1.17 billion transistors difficult is the new flagship from Intel. This high number of transistors, as usual, for the most part on the cache server - cache - is falling, Intel packed in a 248 mm˛. The order of the six-core processor is much smaller than that of a "Lynnfield" quad-core CPUs, which brings it to 296 mm˛. But as easy as it almost always in life, but then again not. For Intel the new six-core processor is based on the high-end platform for the Socket LGA1366, Bloomfield and Lynnfield while trust in the new mainstream base 1156. The 210 base contact areas larger linking promises of triple-channel DDR3 memory. This is addressed at the factory, however, as in Bloomfield with a maximum of 1066, DDR3-1333 is absent in the new flagship remains unaccounted for. However, this seems first to be the only blemish. Purely on the platform there is to her, according to Intel and various board partners no problems with the six-core processor. were here for several X58 motherboards corresponding for several months already updated BIOS versions.
The first hexa-or six-core processor starts with rich 3.33GHz. He is purely from the clock as fast as the previous flagship based on the same shelf. But the 32-nm newcomer brings with some additions. Because of the cores increases, the entire L2 cache to 1.5 Mbytes of L3 cache, even to a whopping 12 MB. Thus the line of the first 32-nm CPUs based on the "Bloomfield" will continue, which may also be per core 512KB L2 cache and two cores show 4 MB L3 cache. The QPI-stroke of the new flagship is the 6.4 GHz also set to the highest clock that Intel currently offers in the processors. Also, the latest addition to Intel relies on the turbo mode and support for Hyper-Threading. The turbo acts with an increase of up to 266 MHz with the load of a single core, all cores, depending on the design of the cooling solution permanently working at 133 MHz higher clock rates. As a result, the processor is under load or less permanently working at 3.46 GHz, and in certain applications that are tailored to only one core, even 3.6 GHz are available. The comparably minimal differences, which represents an activated or deactivated, Turbo, we display in our benchmark course.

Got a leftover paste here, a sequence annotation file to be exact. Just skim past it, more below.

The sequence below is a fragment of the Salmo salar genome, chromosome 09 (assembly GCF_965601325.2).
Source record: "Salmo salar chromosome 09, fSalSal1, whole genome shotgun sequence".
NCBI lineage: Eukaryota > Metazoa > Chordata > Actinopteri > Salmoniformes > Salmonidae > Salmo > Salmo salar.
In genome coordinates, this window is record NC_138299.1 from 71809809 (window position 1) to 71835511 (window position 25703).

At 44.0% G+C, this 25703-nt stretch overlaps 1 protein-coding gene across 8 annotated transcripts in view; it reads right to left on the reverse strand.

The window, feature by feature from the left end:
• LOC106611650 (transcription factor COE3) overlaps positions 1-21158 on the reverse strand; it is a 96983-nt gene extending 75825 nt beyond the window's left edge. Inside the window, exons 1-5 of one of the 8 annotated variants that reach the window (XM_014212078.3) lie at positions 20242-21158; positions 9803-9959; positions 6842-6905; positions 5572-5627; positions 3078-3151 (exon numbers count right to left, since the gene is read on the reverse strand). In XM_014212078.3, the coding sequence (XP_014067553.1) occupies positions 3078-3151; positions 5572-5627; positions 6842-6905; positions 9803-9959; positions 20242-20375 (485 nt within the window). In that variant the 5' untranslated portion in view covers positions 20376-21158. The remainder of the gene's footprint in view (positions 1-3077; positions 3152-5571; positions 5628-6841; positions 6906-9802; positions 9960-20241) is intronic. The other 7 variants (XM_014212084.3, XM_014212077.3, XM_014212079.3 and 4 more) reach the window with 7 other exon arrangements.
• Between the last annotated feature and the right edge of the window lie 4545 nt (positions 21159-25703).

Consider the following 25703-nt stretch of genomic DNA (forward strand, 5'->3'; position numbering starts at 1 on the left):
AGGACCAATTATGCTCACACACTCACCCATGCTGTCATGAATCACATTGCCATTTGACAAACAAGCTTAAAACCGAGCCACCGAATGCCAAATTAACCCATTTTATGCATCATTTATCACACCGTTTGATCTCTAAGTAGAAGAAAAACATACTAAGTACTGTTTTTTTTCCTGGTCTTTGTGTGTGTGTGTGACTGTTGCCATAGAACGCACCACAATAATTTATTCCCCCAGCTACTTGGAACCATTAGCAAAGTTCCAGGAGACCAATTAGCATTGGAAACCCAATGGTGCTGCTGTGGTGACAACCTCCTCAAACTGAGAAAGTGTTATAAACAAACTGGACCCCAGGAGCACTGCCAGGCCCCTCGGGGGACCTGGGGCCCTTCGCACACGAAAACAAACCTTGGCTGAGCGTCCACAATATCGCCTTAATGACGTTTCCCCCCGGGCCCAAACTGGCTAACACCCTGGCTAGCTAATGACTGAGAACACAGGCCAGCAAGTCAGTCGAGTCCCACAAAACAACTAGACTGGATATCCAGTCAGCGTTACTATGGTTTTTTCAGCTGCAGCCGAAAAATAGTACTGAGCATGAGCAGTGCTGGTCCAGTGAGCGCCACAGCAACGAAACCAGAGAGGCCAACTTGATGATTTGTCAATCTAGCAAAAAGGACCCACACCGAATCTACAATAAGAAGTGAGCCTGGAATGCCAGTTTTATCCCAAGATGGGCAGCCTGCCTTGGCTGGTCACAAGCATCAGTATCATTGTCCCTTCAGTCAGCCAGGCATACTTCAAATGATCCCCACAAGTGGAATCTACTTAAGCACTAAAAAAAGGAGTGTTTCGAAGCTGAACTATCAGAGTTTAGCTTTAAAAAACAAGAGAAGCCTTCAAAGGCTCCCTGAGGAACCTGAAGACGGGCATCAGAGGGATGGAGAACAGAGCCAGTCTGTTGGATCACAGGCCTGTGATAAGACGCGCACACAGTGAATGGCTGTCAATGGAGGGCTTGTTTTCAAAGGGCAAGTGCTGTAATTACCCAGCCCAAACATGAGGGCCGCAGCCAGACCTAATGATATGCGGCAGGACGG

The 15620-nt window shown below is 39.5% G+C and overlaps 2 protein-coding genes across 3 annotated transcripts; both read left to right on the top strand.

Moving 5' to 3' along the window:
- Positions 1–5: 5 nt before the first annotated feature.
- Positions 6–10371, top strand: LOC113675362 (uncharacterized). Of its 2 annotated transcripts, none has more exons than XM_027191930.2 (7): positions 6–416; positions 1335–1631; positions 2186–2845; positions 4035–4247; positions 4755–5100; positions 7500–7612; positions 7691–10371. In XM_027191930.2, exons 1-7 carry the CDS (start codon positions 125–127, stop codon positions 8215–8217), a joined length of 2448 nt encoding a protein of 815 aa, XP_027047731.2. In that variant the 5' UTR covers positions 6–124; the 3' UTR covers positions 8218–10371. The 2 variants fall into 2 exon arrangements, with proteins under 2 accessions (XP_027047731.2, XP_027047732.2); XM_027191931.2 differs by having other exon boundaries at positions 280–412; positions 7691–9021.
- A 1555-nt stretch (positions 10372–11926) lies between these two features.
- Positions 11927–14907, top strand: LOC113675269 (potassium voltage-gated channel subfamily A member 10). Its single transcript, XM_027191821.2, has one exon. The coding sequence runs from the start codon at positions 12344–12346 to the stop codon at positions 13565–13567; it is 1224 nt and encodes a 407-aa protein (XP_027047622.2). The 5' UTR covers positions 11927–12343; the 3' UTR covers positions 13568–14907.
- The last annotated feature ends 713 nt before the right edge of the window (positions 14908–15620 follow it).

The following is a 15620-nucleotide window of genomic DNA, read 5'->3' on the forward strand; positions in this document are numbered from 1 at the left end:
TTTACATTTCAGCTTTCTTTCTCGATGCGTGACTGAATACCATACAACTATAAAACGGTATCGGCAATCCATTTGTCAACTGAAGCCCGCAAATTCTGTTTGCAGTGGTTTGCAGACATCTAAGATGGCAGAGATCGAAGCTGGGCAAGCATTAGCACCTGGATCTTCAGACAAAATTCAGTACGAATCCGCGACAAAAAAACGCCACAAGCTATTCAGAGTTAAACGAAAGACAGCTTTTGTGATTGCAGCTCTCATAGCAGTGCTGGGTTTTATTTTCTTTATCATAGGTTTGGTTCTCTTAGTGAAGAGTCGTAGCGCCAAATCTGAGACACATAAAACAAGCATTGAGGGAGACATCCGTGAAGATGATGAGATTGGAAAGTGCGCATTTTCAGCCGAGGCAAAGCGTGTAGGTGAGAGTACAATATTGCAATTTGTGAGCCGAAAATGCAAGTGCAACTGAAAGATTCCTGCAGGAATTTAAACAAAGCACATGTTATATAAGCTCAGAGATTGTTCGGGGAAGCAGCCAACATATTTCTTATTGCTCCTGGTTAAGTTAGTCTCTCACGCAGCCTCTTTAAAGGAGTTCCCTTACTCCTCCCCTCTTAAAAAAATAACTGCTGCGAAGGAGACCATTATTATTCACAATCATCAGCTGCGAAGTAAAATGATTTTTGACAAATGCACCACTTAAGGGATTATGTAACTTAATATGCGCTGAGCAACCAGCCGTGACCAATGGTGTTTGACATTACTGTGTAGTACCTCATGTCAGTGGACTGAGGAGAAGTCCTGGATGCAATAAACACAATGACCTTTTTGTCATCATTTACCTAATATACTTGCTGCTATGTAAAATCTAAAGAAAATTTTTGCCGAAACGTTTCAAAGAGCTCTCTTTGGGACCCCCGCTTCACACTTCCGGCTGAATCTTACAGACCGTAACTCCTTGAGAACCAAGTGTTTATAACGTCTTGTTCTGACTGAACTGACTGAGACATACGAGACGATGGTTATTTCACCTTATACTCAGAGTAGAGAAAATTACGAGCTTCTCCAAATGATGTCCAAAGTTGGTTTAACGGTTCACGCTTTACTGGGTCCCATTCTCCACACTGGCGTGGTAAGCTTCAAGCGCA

Hyper-Threading is a still more often ridiculed technology, which promises for a six-core processor with a total of twelve threads, but some performance gains. According to Intel Hyper-Threading for only about five percent more transistors on the whole, the necessary, which flows here and there in performance increases of more than 30 percent in theoretical tests and still up to 20 percent in real applications. The differences between activated and deactivated Hyper-Threading, we also show separately in each test.
In addition to the newly designed from the ground test system, we have also carried the benchmark course an update. Still, some theoretical tests of the party, as they usually are one step further than any real application. There are new features that have found a place in processors, first tested in their performance. Since these theoretical tests use the user on the PC but not much, we are also many practical applications for help. These are now the main variety of multimedia applications, but also everyday things like packaging of files. Rounding out the test a few games. The test track, we have divided on this point. Once we rate the games in low resolution at high details with no quality-enhancing agents (AA / AF), the second part uses the currently most used resolution of 1,680 x 1,050 pixels and is the performance, as in actual use at least quadruple AA / AF on the agenda. As is customary in the past, each benchmark is performed several times to meet with any outliers in performance can. This happens in almost all applications, unfortunately, more often than expected, both the negative and the positive direction.